g=g+geom_point(aes(x=-recency,y=acc),col='red',size=1)
g=g+geom_bar(data=subset(differ_a(cpmp),days50 &amp; days&lt;5000),aes(x=-days,y=firstdiff,label=days),size=3)
g=g+ggtitle(&quot;Chris Pincher&quot;)+xlim(-200,-25)```

The spam followers that were signed up to the account look like they were created in batches several months prior to what I presume was an attack? COuld this have been in response to his Speaking Out about the Collapse of Drive Assist on Thursday, December 13th, 2012, his Huffpo post on the 11th, or his vote against the Human Rights Act as reported on the 5th?

Who else has an odd follower acquisition chart? How about Aidan Burley?

219 days ago – 28th July 2012…

I guess that caused something of a Twitter storm, and a resulting growth in his follower count… Diane Abbott’s racist tweet row from December 2012 also grew her twitter following… Top tip for follower acquisition, there;-)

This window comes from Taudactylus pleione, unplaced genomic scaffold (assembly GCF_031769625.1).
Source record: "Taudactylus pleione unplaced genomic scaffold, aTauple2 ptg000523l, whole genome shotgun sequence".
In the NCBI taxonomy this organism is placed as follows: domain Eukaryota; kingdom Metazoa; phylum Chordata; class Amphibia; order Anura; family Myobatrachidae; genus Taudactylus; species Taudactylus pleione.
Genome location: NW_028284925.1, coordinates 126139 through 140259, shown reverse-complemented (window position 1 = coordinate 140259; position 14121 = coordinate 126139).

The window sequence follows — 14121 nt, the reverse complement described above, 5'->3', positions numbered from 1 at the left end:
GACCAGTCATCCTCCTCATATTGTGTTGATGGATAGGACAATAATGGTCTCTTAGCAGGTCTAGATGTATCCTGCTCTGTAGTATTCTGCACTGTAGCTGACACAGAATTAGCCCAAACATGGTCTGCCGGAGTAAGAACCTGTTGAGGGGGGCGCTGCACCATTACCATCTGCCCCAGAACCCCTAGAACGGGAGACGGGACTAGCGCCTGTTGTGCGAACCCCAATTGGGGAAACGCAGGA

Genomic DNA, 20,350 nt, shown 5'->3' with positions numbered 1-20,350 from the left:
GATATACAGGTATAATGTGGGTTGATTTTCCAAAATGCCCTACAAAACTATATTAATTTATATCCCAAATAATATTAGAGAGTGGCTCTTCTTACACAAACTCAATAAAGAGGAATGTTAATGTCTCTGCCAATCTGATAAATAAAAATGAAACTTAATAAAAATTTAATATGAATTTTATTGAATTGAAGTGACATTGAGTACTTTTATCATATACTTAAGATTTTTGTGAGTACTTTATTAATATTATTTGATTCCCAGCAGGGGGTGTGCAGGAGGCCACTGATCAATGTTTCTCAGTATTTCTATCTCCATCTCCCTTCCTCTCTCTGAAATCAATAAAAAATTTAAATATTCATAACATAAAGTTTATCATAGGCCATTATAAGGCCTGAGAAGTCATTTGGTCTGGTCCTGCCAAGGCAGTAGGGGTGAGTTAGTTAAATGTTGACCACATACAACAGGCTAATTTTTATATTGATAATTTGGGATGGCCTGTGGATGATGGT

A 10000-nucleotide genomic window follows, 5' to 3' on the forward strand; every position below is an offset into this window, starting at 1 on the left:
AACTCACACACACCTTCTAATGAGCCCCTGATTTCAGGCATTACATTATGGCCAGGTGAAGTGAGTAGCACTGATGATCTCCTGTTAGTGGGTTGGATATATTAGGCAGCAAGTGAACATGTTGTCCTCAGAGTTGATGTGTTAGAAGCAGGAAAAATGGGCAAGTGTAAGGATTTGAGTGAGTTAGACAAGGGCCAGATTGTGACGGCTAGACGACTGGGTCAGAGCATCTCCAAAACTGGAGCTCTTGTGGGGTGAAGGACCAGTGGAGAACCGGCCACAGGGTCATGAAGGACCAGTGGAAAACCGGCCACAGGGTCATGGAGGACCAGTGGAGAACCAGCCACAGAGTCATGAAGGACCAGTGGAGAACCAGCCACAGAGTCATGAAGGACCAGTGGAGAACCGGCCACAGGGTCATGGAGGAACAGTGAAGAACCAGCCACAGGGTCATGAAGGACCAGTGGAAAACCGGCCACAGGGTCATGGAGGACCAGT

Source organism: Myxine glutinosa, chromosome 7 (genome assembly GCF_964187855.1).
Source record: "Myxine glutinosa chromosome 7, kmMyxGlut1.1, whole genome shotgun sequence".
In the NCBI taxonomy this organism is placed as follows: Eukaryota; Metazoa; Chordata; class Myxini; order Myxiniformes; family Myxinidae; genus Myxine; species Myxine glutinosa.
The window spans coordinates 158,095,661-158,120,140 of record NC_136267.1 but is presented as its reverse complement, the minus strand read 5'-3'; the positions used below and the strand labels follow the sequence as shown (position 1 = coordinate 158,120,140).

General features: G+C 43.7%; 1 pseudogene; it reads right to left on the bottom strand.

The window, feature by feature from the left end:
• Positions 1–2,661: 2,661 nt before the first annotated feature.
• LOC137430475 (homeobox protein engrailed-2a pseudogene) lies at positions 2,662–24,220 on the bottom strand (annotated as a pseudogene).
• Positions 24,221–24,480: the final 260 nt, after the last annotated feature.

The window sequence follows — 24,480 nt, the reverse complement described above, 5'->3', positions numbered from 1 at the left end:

Nadine Dorries’ outspoken comments in May 2012 around David Cameron’s party leadership, and then same sex marriage, was good for her Twitter follower count, which received another push when she joined I’m a Celebrity and was suspended from the Parliamentary Conservative party.

Showing your emotions in Parliament looks like a handy trick too…Here’s a spike around about October 20th, 2011…

(There also looks to be a gradient change around 200 days ago maybe? The second diff calculations might pull this out?)

Chris Bryant’s speech on the phone hacking saga in July 2011 showed that publicly well-received parliamentary speeches can be good for numbers too; not surprisingly, the phone hacking scandal was also good for Tom Watson’s follower count around the end of July 2011. Election victories can be good too: Andy Sawford got a jump in followers when he was announced as a PPC (10th August 2012) and then when he won his seat (November 7th 2012); Ben Bradshaw’s numbers also jumped around the time of his May 2010 election victory, as did Lynne Featherstone’s, particularly with her appointment to a government position. Jesse Norman appeared to get a bump after the Prime Minister confronted him on July 11th 2012; Nick de Bois saw a leap in followers following the riots in his constituency in early August 2011, and the riots also seem to have bumped David Lammy’s and Diane Abbott’s numbers up.